The 2018 Missouri Legislative Session was an overall success for health care. Highlights:
- SB 982 passes and will protect Missourians from unfair ER bills
- Missouri legislators extend Medicaid services for new moms with substance use disorders
- Attempts to pass “busy work” bills fail
SB 982 passes and will protect Missourians from unfair ER bills
On Friday, May 18, with the 2018 Regular Legislative Session drawing to a close, the Missouri House of Representatives and the Missouri Senate both voted to pass SB 982.
SB 982, sponsored by Sen. Paul Wieland (R-Jefferson County), addresses two types of situations where insured Missourians face large medical bills after seeking care in an emergency room.
In the first situation, a person may seek emergency room care but receive a diagnosis of a non-emergency condition. Last summer, insurance company Anthem announced that it would refuse to pay for Missouri emergency room visits that it deemed not to have been emergencies based on the final diagnosis.
Jen Bersdale, Executive Director of Missouri Health Care for All, explains, “The problem with the policy Anthem announced last year is that very often, the average consumer truly cannot tell the difference between a heart attack and a more benign condition. By requiring consumers to self-diagnose or face huge bills, we create a very real risk that a cost-conscious consumer will fail to seek care for a life-threatening emergency.”
SB 982 restores a “prudent layperson” standard, which stipulates that if an average person would believe the situation to have been an emergency based on the symptoms, their insurance company must cover the visit.
The other situation addressed by SB 982 occurs when an individual seeks care at an in-network emergency room and is treated by an out-of-network emergency room doctor, who later sends the patient an out-of-network bill.
Bersdale continues, “Anyone who has ever gone to the emergency room knows you don’t get to choose the doctor you see while you’re there. Patients shouldn’t face huge bills because the doctor on call that night wasn’t part of their network.”
Under SB 982, patients would be held harmless in this situation and would not be liable for more than in-network cost-sharing payments.
Hundreds of health care supporters across the state called on their legislators via phone, e-mail, and meetings to pass SB 982 in order to protect Missourians from these bills.
Missouri Health Care for All Policy Director Shawn D’Abreu echoes the importance of SB 982 and the bipartisan effort to pass it. “We are happy that Missouri patients will have additional protections against being second-guessed on the seriousness of their health emergencies or surprised by expensive ER bills when they’ve done all they can to do the right thing,” D’Abreu says. “We thank Senators Wieland, Schupp, and Onder for their work in the Senate and Representatives Pike and Henderson for their efforts in the House.”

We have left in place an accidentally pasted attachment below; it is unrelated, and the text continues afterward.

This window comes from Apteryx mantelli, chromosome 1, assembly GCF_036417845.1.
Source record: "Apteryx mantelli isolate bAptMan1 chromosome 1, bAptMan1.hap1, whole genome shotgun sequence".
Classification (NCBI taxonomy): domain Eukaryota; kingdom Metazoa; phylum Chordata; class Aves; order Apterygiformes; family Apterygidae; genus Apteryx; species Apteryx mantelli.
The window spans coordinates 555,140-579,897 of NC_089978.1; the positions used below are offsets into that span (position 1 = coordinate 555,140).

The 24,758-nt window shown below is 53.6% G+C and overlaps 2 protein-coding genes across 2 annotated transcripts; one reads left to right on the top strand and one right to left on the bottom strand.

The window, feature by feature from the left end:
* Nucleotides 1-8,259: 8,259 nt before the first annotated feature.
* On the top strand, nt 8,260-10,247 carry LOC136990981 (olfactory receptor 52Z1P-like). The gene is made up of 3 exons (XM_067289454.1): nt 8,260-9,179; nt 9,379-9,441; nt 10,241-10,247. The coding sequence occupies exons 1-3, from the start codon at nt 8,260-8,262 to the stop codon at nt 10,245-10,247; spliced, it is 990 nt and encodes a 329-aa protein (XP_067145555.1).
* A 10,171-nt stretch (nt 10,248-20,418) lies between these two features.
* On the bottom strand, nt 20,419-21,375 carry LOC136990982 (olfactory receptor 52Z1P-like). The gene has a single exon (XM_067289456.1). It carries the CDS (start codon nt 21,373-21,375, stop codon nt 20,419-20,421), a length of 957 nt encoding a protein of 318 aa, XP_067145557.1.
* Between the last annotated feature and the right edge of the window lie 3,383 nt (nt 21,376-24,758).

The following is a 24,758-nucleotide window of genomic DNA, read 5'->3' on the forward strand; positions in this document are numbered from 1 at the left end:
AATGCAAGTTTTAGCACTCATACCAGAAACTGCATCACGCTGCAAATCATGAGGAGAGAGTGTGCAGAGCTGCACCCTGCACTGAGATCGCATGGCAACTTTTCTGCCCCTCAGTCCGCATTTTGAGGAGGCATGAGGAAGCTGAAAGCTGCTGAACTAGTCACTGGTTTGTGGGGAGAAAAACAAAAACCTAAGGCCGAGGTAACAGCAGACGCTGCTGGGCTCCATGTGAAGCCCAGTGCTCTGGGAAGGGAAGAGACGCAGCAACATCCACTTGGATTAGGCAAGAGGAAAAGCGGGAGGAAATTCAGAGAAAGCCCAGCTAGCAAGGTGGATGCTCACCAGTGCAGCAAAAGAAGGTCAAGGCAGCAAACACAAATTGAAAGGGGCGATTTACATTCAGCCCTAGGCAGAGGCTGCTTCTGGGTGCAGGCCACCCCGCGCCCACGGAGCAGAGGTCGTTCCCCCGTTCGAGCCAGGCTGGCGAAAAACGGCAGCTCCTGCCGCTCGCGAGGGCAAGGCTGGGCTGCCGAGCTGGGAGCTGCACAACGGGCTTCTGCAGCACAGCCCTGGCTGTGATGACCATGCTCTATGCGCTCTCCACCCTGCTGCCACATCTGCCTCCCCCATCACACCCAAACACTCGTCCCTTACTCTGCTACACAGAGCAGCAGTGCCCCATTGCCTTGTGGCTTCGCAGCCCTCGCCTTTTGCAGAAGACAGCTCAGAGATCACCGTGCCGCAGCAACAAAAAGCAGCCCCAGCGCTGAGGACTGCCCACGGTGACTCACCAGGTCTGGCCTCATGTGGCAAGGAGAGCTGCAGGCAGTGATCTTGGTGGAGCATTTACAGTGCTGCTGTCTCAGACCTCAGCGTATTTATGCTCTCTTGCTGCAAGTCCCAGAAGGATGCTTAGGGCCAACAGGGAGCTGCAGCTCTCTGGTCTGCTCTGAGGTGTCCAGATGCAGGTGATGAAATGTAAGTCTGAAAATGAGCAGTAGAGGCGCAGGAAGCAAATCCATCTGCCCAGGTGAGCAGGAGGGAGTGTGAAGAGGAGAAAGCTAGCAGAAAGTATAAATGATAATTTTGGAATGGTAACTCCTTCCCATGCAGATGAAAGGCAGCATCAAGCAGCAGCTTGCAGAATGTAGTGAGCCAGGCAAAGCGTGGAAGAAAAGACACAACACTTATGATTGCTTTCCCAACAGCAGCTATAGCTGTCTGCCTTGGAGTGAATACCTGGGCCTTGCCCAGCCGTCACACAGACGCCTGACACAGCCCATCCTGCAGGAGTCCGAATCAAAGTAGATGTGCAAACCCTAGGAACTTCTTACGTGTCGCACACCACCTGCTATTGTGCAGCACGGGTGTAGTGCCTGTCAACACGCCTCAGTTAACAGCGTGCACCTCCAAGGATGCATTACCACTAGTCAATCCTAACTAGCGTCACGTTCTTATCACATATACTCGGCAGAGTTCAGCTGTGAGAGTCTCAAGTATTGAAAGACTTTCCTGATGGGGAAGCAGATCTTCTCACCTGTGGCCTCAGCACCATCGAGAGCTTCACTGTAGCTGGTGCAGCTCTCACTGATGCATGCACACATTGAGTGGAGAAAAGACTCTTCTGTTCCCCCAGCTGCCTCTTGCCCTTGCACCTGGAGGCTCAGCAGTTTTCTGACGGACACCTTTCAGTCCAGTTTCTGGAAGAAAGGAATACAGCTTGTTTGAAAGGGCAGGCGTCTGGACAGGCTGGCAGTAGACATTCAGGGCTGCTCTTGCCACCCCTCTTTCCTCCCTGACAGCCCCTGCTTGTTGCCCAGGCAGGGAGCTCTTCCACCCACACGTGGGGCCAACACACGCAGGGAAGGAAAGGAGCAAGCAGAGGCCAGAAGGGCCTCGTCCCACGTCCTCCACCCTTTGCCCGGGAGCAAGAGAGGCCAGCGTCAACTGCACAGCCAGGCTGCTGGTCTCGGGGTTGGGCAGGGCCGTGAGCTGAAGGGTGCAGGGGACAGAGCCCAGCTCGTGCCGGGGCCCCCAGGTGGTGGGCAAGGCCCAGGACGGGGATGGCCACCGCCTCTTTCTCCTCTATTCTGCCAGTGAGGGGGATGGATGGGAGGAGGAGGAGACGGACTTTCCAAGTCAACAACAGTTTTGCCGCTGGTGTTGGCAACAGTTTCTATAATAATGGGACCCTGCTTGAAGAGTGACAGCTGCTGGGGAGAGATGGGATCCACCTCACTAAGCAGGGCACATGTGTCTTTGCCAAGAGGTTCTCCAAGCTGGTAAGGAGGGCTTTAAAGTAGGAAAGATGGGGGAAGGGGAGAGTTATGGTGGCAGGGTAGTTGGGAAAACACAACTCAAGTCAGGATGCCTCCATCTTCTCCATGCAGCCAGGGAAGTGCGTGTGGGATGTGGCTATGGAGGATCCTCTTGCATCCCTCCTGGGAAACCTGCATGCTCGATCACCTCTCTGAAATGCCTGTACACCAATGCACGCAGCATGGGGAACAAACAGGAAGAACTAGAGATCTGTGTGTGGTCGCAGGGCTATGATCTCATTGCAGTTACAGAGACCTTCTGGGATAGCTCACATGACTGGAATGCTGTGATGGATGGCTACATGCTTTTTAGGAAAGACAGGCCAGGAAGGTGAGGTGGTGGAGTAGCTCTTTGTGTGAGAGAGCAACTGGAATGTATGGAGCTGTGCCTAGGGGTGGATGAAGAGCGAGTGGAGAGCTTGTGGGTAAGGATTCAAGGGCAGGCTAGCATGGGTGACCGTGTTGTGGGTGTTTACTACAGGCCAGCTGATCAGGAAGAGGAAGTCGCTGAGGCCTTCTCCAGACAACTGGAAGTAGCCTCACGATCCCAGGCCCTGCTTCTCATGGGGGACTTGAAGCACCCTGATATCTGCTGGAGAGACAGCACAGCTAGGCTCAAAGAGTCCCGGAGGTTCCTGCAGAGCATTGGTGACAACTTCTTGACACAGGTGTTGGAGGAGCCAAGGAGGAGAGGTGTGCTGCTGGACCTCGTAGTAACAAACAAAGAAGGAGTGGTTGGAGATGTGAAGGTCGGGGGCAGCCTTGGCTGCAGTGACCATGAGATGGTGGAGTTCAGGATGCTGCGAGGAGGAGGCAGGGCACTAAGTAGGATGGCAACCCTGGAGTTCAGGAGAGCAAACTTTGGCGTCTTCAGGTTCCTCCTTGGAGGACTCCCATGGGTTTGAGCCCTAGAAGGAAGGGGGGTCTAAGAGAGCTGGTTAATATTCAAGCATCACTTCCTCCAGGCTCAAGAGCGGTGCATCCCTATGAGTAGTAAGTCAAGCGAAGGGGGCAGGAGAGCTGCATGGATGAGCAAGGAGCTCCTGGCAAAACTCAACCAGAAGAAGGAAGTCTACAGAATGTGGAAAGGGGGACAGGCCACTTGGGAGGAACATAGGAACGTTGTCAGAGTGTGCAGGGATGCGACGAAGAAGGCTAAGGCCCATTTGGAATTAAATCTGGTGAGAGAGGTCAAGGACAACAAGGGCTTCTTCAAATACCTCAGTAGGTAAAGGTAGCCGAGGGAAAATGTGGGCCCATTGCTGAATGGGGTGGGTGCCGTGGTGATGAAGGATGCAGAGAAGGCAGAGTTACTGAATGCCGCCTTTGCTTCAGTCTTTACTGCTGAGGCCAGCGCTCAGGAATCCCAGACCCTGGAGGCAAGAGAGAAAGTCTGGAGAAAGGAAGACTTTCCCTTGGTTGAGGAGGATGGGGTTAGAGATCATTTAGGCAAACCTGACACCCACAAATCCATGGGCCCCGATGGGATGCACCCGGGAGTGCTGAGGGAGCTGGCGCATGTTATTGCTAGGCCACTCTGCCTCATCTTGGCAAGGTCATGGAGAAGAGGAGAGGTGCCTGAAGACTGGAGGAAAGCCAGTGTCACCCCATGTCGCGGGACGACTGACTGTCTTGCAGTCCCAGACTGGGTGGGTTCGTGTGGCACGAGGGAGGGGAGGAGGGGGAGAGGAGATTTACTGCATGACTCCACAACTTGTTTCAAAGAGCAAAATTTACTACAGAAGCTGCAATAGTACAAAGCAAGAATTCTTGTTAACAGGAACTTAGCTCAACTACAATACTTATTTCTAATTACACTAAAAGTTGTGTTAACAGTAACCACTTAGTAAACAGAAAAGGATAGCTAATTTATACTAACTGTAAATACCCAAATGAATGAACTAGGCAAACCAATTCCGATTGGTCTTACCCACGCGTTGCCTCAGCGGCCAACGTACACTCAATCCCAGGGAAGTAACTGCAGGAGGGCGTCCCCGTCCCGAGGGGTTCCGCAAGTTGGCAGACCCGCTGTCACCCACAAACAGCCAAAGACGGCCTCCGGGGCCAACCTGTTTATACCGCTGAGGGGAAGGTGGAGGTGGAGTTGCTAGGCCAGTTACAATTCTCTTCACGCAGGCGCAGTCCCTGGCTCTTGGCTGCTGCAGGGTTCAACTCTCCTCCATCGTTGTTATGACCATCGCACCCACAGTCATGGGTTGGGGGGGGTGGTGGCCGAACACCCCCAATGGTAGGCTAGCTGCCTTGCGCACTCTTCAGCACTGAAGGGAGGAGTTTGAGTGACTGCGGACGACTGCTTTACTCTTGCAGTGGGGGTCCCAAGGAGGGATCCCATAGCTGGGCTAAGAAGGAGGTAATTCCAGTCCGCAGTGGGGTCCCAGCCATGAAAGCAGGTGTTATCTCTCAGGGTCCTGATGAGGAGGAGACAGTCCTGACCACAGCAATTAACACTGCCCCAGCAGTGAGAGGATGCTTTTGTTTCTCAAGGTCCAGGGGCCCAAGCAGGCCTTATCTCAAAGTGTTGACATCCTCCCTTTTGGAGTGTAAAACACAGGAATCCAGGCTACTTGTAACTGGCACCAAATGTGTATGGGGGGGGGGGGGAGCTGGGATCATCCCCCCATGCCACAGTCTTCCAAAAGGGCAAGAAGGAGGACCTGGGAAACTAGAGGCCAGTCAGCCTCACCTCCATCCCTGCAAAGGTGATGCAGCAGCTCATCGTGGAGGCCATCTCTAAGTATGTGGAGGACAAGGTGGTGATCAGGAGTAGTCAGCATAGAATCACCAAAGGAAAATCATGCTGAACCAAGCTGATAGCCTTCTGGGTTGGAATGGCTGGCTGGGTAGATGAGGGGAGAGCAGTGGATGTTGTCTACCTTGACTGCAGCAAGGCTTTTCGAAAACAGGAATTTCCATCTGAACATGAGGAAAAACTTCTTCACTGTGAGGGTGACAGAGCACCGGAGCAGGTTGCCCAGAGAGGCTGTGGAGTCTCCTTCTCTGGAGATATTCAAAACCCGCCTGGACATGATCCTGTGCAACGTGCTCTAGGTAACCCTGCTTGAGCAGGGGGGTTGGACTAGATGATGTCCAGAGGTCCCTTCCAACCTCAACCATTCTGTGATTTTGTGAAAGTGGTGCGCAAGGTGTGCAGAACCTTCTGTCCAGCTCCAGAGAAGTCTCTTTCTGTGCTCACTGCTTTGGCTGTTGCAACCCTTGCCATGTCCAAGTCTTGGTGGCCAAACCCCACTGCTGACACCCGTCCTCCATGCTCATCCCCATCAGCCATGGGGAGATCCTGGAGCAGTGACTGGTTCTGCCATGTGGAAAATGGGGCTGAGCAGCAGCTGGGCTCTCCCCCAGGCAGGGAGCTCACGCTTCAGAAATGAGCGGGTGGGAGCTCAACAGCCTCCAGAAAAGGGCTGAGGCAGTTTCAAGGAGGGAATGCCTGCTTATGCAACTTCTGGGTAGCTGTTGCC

While Missouri Health Care for All celebrates the passage of SB 982, its leaders also reiterate that this bill is just the first step in addressing a broad range of surprise medical bills received by insured Missourians.
D’Abreu says, “While this legislation represents significant progress on the issue of surprise billing, it is vital that this cooperation continue in the coming years to increase commonsense protections for Missouri patients.”
Bersdale agrees. “We have heard from Missourians across the state who have received unavoidable out-of-network medical bills not addressed by SB 982, from people whose doctors sent their labwork to an out-of-network lab to people whose lives could only be saved by an out-of-network hospital. Nobody should incur medical debt – whether it is $900 or $90,000 – because they had no way to avoid seeing an out-of-network provider.
“Today’s victory on SB 982 demonstrates that it is still possible for legislators from both parties to work together with consumer advocates, providers, hospitals, and insurers to protect patients We look forward to returning to make additional progress next year.”
The final version of SB 982 passed the Missouri House by a vote of 137-8 and the Senate by a vote of 33-0.
Missouri legislators extend Medicaid services for new moms with substance use disorders
HB 2280, also passed on the last day of session, will provide a full year of substance use treatment and mental health care through Medicaid to new moms who need treatment for a substance use disorder – women who would currently lose all coverage just 60 days after delivery. This important bill will help protect women and babies during a time when they are both especially vulnerable.
Attempts to pass “busy work” bills fail
Missouri legislators considered several bills that would impose busy work requirements on participants in the Medicaid and SNAP programs. These bills would have caused many Missourians to lose crucial food and health care services. Once again, constituent calls and emails to legislators made an impact. Not one busy work requirement bill was passed this session!